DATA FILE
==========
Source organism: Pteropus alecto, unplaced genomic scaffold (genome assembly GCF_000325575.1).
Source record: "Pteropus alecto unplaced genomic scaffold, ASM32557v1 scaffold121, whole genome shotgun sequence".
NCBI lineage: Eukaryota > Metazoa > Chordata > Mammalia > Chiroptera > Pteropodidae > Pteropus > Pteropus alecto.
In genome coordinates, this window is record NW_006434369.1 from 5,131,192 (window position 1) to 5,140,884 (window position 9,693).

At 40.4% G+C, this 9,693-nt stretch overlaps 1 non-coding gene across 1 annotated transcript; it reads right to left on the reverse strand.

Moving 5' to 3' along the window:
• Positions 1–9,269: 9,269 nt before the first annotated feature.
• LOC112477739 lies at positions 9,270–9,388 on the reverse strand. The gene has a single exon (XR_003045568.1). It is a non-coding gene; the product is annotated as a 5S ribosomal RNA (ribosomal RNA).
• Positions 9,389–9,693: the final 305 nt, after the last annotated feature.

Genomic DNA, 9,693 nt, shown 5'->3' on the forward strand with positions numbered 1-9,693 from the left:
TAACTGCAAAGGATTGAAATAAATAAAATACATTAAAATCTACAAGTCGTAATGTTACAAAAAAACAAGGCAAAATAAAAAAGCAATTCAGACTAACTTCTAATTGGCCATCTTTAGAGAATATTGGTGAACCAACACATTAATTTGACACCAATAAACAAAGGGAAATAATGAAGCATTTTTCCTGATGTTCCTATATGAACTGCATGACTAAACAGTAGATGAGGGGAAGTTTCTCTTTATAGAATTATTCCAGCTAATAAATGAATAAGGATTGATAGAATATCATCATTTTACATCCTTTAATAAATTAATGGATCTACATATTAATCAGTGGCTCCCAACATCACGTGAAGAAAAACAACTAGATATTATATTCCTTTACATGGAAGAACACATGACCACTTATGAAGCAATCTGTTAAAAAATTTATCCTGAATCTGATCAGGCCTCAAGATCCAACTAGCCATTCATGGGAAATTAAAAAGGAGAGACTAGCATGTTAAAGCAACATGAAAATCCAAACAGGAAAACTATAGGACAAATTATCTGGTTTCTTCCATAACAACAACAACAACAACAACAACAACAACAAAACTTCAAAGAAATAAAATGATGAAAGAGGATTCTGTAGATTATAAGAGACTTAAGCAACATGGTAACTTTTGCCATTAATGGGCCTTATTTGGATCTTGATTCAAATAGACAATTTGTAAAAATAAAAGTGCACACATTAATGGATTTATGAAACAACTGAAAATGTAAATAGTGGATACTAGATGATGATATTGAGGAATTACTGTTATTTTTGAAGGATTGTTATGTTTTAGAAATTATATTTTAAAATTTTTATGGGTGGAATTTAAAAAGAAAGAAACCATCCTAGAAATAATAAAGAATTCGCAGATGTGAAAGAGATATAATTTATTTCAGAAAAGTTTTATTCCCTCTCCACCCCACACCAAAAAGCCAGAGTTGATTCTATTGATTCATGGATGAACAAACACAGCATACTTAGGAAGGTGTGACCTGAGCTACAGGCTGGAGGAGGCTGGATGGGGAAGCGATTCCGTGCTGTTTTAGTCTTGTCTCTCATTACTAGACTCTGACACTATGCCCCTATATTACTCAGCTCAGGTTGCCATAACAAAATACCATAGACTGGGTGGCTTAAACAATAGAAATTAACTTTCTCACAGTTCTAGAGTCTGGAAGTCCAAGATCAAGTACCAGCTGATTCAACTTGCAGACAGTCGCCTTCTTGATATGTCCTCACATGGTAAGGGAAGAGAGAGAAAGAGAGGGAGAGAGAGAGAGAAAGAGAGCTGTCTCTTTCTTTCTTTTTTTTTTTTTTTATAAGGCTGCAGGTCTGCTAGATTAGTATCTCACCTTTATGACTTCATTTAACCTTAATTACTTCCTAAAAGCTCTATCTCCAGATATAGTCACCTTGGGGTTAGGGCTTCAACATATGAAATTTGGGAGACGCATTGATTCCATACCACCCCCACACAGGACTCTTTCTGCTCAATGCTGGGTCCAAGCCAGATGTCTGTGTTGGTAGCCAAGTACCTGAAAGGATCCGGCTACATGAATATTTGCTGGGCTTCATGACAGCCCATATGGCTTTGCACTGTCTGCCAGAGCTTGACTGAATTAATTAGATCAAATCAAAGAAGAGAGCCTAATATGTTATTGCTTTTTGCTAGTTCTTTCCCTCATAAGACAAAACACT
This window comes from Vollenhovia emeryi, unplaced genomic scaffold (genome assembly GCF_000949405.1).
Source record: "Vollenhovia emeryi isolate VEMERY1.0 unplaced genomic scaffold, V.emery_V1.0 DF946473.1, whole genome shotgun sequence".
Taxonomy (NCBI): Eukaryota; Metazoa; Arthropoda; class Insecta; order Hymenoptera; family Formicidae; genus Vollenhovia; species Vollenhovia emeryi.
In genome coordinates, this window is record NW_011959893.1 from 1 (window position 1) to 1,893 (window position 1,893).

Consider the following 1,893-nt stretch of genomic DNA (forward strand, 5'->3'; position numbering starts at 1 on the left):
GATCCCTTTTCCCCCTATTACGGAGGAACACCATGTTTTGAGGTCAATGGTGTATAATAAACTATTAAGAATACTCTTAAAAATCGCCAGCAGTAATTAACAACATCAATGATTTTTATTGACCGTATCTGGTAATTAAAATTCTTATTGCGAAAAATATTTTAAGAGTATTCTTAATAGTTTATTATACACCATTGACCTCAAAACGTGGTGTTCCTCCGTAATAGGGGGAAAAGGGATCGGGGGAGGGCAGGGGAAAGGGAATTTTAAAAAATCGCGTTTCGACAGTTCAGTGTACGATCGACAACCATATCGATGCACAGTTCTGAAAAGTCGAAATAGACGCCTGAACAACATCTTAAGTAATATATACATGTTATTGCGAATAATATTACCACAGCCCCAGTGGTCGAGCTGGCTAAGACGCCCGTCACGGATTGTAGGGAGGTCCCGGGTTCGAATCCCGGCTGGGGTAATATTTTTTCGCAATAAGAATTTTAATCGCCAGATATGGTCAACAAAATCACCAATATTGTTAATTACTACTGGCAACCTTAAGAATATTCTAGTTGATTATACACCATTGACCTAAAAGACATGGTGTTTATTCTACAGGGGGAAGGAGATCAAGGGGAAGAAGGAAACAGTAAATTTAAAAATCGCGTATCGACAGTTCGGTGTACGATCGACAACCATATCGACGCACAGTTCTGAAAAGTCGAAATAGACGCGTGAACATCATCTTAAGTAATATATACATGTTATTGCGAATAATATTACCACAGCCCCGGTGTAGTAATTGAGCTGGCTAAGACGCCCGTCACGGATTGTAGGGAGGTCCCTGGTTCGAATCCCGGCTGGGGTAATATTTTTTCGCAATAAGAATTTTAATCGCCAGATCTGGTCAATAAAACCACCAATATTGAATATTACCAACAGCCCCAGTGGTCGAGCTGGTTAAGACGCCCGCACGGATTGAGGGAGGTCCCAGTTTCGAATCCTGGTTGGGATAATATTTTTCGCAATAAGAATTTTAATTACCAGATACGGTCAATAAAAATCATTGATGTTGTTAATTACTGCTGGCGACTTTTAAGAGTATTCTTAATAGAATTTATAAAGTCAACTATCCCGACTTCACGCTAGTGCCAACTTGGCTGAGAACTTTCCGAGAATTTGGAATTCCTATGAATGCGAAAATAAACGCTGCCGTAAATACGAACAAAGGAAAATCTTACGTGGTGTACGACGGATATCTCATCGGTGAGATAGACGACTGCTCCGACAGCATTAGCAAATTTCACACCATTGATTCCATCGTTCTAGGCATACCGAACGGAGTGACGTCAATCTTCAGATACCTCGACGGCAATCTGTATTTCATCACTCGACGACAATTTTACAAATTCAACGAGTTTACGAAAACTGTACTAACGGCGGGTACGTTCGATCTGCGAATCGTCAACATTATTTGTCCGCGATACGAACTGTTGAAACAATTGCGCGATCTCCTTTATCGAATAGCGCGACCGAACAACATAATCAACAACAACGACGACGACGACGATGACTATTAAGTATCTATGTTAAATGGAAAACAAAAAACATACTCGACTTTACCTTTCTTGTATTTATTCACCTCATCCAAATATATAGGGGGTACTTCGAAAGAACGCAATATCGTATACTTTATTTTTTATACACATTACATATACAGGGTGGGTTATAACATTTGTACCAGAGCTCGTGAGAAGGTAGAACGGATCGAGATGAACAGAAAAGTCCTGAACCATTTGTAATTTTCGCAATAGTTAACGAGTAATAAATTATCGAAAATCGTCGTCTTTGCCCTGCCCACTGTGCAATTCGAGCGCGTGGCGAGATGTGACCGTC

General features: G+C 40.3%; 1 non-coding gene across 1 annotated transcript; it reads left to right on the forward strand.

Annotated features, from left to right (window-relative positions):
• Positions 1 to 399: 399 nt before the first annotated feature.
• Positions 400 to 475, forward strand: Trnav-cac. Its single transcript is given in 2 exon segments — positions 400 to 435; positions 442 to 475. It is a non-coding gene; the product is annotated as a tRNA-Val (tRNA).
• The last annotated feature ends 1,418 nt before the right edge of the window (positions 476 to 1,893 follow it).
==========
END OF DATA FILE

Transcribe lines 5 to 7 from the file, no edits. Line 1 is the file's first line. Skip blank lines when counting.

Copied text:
At 40.4% G+C, this 9,693-nt stretch overlaps 1 non-coding gene across 1 annotated transcript; it reads right to left on the reverse strand.

Moving 5' to 3' along the window:
• Positions 1–9,269: 9,269 nt before the first annotated feature.